Using WebP Format in Sitecore .


WebP is a promising format that allows good optimisation comparing to JPEG and PNG. According to tests, it provides lossless images that are 26% smaller compared to PNGs and lossy images that are 25-34% smaller than comparable JPEG images at equivalent SSIM quality index.

This format becomes more and more popular over the web nowadays. Google promotes WebP format, it released WebP as open source to allow anyone works with it and suggest improvements. But, is it supported by major browsers? Going to CanIUse gives an answer that not:


(support details are on 2018/01/21, it could be changed over time)

It is supported by Chrome, Opera, Chrome for Android. Safari and Firefox are experimenting(not supported yet) with supporting WebP images. IE and Edge doesn’t support it.

But how it can be used now, when not all browsers support it? Each browser (web client) provides Accept header when getting resources from server. If this header contains image/webp, web server know that it can returns WebP format. As example Akamai CDN use this behaviour. It can return optimised WebP images for web clients who support it and JPEG and PNG for those who doesn’t support.

Let’s consider how it could be used in Sitecore. It has no sense to add support of WebP format to media library for now, we can’t return this file format to all web clients. But it makes sense to return WebP format to web clients that can use it. Saving about 25% of time on loading images can make big difference for user experience, especially on mobile. I decided don’t write new image optimiser from the scratch and add support of WebP to well known tool for images optimisation for the Sitecore: Dianoga.

To make it works, we should get understanding how Sitecore Media Library and Sitecore Media Library cache work. Sitecore media library creates files on disk after each request, or uses previously created files. By default these files are located under \Website\App_Data\MediaCache\website\{some folders}. There are few files in each folder. First type of files is cache for image. It is image itself, Sitecore don’t need to preprocess width, height and other parameters for each media request. It does processing only once. Second type of files is .ini file, it is metadata for cached object. Metadata contains next values:

  • Key - e.g. ?as=False&bc=0&h=0&iar=False&mh=0&mw=0&sc=0&thn=False&w=0. Key contains all media query parameters.
  • Extension - extension of file.
  • Headers - cached headers that should be returned to web client
  • DataFile - file name of object that should be returned to web client.

We need to extend forming of key, to add one more parameter that will indicate support of WebP format. It will require extending of MediaRequestHandler:

public class MediaRequestHandler : Sitecore.Resources.Media.MediaRequestHandler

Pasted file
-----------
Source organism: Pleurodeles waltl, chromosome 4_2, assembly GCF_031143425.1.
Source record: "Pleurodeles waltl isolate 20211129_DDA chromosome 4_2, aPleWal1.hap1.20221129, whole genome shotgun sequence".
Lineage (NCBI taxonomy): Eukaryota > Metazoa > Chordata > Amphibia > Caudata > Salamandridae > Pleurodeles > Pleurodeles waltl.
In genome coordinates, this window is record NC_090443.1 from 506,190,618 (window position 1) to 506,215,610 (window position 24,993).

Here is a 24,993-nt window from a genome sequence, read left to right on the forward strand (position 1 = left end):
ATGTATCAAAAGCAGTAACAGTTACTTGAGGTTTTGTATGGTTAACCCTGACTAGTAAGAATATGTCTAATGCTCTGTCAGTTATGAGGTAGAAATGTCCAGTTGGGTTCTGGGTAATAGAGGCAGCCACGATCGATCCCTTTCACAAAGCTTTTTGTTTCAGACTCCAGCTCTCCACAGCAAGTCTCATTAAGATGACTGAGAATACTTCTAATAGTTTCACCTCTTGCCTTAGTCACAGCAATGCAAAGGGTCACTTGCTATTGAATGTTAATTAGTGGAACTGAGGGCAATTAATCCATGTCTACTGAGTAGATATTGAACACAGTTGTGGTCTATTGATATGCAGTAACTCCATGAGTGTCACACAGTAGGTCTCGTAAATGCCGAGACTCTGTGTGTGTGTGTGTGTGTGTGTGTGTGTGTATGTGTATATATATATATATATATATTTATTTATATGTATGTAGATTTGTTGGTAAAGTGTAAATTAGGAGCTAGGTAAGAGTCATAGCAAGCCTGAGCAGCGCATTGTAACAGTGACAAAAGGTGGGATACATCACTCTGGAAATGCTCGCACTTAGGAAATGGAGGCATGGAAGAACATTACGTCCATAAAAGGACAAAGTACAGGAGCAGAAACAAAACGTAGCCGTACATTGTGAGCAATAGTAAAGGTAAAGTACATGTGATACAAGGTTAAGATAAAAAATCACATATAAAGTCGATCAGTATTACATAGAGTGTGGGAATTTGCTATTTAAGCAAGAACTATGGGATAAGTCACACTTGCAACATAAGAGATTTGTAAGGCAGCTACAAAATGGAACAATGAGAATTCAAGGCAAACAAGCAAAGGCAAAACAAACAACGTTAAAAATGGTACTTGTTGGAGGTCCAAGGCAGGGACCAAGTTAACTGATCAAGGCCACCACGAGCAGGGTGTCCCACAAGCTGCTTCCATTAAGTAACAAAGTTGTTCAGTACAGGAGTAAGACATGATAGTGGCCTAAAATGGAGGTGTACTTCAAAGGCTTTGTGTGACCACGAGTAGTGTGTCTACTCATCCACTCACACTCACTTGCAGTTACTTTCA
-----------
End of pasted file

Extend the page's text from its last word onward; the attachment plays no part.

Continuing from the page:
protected override bool DoProcessRequest(HttpContext context, MediaRequest request, Media media)


                  if (context?.Request.AcceptTypes != null && (context.Request.AcceptTypes).Contains("image/webp"))


                        request.Options.CustomOptions["extension"] = "webp";


                return base.DoProcessRequest(context, request, media);


          private static bool AcceptWebP(HttpContext context)


               return context?.Request.AcceptTypes != null && (context.Request.AcceptTypes).Contains("image/webp");



Our key will contain one more additional parameter: extension. E.g.: ?


Let’s add handler that will process WebP compatible requests based on CommandLineToolOptimizer:

public class WebPOptimizer : CommandLineToolOptimizer


        public override void Process(OptimizerArgs args)


              //If WebP optimization was executed then abort running other optimizers

               //because they don't accept webp input file format

                if (args.AcceptWebP)






       protected override string CreateToolArguments(string tempFilePath, string tempOutputPath)


             return $"\"{tempFilePath}\" -o \"{tempOutputPath}\" ";



It is very easy, it runs cwebp.exe tool that converts JPEG or PNG to WebP. It doesn’t utilise all available command line options and could be tuned depending on requirements. All others code changes are more about Dianoga configuration and unit tests, I will not stop on them in this article. If you want more details, you can review all changes in GitHub repository.

How to enable Dianoga WebP support for your project:

  1. Clone GitHub repository and build project
  2. Enable Dianoga.WebP.config.disabled config
  3. Open web.config and change line <add verb="*" path="sitecore_media.ashx" type="Sitecore.Resources.Media.MediaRequestHandler, Sitecore.Kernel" name="Sitecore.MediaRequestHandler" /> to <add verb="*" path="sitecore_media.ashx" type="Dianoga.MediaRequestHandler, Dianoga" name="Sitecore.MediaRequestHandler" />
  4. If you have custom MediaRequestHandler (e.g. Habitat is used) then skip step 3 and override DoProcessRequest method with detection of support of WebP format. See MediaRequestHandler code listening above.

P.S. this is an experimental feature, use it at your own risk. :-)

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Anton Tishchenko Thumbnail
Anton Tishchenko
Head of Digital Engineering
Anton has worked as a developer since 2007, he is a highly experienced Sitecore developer who previously worked as a Technical Team Lead at Sitecore. Anton's expertise in the Sitecore platform is formidable; he's definitely one of the world's finest Sitecore ninjas and in 2019 he was recognised as the only Sitecore MVP in the Ukraine when he achieved his Technology MVP Status.
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Anton Tishchenko

23 Jan 2018 - 8 minute read
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